Kidney stones that can't be treated with conservative measures — either because they're too large to pass on their own or because they cause bleeding, kidney damage or ongoing urinary tract infections — may require more-extensive treatment. Procedures may include:

  • Using sound waves to break up stones.For certain kidney stones — depending on size and location — your doctor may recommend a procedure called extracorporeal shock wave lithotripsy (ESWL).
    ESWL uses sound waves to create strong vibrations (shock waves) that break the stones into tiny pieces that can be passed in your urine. The procedure lasts about 45 to 60 minutes and can cause moderate pain, so you may be under sedation or light anesthesia to make you comfortable.
  • Surgery to remove very large stones in the kidney. A procedure called percutaneous nephrolithotomy (nef-row-lih-THOT-uh-me) involves surgically removing a kidney stone using small telescopes and instruments inserted through a small incision in your back. You will receive general anesthesia during the surgery and be in the hospital for one to two days while you recover. Your doctor may recommend this surgery if ESWL was unsuccessful.
  • Using a scope to remove stones. To remove a smaller stone in your ureter or kidney, your doctor may pass a thin lighted tube (ureteroscope) equipped with a camera through your urethra and bladder to your ureter. Once the stone is located, special tools can snare the stone or break it into pieces that will pass in your urine. Your doctor may then place a small tube (stent) in the ureter to relieve swelling and promote healing. You may need general or local anesthesia during this procedure.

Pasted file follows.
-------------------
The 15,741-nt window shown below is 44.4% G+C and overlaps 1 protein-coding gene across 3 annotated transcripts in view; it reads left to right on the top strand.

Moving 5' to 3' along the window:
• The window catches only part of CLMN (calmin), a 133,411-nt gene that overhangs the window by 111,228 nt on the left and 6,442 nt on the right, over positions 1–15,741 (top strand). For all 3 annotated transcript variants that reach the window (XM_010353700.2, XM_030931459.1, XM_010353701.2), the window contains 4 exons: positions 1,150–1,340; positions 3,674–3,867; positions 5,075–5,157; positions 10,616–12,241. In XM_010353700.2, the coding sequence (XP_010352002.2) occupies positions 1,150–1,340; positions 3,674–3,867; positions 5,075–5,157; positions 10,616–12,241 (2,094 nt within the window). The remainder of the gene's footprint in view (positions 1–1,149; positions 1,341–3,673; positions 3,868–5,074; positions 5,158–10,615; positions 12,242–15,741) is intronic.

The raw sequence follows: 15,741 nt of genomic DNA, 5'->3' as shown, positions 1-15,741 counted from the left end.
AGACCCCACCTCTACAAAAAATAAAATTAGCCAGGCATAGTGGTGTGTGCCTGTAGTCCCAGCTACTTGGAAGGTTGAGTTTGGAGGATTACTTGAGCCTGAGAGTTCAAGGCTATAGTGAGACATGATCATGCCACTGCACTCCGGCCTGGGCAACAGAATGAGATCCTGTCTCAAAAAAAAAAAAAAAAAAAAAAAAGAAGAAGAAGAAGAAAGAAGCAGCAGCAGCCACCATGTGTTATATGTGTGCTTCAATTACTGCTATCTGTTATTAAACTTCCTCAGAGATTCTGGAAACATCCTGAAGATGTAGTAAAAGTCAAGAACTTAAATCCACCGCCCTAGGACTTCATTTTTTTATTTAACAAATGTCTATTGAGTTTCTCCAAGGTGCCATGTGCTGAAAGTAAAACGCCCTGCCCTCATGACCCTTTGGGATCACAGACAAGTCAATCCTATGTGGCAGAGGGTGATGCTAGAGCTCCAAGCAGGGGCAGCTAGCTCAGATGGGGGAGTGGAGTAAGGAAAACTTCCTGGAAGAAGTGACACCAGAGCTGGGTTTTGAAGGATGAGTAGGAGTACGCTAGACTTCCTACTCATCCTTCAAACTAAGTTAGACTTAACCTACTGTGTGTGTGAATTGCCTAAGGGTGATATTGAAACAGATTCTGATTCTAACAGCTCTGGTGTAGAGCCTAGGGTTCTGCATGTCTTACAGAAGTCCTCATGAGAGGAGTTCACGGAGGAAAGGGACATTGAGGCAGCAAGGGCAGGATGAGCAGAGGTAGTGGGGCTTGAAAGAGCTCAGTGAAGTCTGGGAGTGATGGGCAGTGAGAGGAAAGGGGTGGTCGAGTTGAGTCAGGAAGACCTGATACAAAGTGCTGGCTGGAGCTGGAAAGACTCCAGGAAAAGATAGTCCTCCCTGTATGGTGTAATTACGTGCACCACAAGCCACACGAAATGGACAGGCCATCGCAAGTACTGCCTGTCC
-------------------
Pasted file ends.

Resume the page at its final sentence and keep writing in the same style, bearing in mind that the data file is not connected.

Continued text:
• Parathyroid gland surgery. Some calcium phosphate stones are caused by overactive parathyroid glands, which are located on the four corners of your thyroid gland, just below your Adam's apple. When these glands produce too much parathyroid hormone (hyperparathyroidism), your calcium levels can become too high and kidney stones may form as a result.
    Hyperparathyroidism sometimes occurs when a small, benign tumor forms in one of your parathyroid glands or you develop another condition that leads these glands to produce more parathyroid hormone.
  • Prostate Laser Surgery

    Prostate laser surgery is used to relieve moderate to severe urinary symptoms caused by an enlarged prostate — a condition known as benign prostatic hyperplasia (BPH). During prostate laser surgery, your doctor inserts a scope through the tip of your penis into the tube that carries urine from your bladder (urethra). The prostate surrounds the urethra. A laser passed through the scope delivers energy that shrinks or removes excess tissue that is preventing urine flow.